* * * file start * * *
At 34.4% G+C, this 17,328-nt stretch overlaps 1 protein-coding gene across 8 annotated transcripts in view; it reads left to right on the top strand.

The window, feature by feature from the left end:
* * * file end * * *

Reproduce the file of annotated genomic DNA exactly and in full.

At 34.4% G+C, this 17,328-nt stretch overlaps 1 protein-coding gene across 8 annotated transcripts in view; it reads left to right on the top strand.

The window, feature by feature from the left end: